Abstract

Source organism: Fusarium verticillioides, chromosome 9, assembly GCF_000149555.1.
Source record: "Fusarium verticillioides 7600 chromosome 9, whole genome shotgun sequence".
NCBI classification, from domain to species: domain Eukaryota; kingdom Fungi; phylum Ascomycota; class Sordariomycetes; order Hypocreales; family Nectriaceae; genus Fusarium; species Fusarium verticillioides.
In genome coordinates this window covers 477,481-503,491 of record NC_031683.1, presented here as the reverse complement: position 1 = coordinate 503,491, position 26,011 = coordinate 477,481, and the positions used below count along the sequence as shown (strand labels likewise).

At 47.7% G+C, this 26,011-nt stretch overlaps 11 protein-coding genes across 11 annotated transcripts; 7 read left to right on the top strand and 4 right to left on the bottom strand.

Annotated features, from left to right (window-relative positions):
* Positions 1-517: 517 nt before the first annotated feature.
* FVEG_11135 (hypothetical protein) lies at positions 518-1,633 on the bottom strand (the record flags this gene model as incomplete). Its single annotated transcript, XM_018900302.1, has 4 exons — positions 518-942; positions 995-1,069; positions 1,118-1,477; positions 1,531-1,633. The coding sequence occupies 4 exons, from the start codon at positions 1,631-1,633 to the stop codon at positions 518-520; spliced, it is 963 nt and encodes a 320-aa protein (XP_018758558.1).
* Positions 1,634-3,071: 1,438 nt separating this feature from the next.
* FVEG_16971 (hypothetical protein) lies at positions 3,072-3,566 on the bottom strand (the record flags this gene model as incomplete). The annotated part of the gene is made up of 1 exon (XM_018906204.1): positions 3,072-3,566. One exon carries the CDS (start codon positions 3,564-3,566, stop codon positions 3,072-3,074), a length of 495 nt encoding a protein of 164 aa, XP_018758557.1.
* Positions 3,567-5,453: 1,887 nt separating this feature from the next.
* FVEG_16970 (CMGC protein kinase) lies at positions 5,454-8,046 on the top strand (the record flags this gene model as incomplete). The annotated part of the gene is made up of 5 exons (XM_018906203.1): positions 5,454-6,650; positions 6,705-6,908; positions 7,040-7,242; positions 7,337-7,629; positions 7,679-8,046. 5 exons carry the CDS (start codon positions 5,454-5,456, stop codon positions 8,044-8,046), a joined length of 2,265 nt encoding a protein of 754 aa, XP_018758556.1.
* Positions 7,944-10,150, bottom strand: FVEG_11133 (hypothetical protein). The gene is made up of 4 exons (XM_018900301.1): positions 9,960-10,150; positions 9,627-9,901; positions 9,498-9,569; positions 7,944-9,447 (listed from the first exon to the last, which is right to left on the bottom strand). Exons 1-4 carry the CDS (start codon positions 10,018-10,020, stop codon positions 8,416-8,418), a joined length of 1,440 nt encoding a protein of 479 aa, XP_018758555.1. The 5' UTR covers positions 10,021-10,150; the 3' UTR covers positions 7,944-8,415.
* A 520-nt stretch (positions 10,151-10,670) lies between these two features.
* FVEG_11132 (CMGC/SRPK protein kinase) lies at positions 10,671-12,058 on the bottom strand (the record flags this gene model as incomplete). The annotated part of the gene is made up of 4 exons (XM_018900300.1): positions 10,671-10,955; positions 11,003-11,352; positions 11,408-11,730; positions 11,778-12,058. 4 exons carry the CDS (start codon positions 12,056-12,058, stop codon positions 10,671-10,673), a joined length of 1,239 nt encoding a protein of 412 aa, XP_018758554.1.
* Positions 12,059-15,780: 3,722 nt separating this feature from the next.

This article investigates the spatial distribution, predominant direction, and variations in the intensity measures (IMs) with orientation for classified pulse‐like and nonpulse motions during Chi‐Chi Mw 7.6 earthquake. The results show evidence of high polarization for long‐period spectral accelerations at relatively large source‐to‐site distances (50–100 km) north of the Chelungpu fault. The polarization of long‐period motions shows a clear correlation with the directivity parameters’ isochrone directivity predictor and ξ, indicating a connection between directionality and rupture directivity. The variation in strong‐motion directionality with the period is also studied. The discrepancy in directionality caused by strong directivity increases with the period from 1 to 10 s, which confirms a clear correlation of period‐dependent directionality with directivity effects. This study finds stronger directionality of pulse‐like motions than nonpulse motions for long periods over 3 s with higher maximum‐to‐median and maximum‐to‐minimum IM ratios. For periods over 3 s, the maximum‐to‐median ratios of pulse‐like motions are higher than the mean prediction of the Shahi and Baker (2014a) model, whereas those of nonpulse motions are lower than the prediction. However, this study does not find simple and clear results for the directions of the maximum component at different periods for pulse‐like and nonpulse motions. Despite clear differences between the unidirectional fling‐step and bidirectional forward directivity pulses, the effects of fling‐step and forward directivity are actually coupled in the waveforms.

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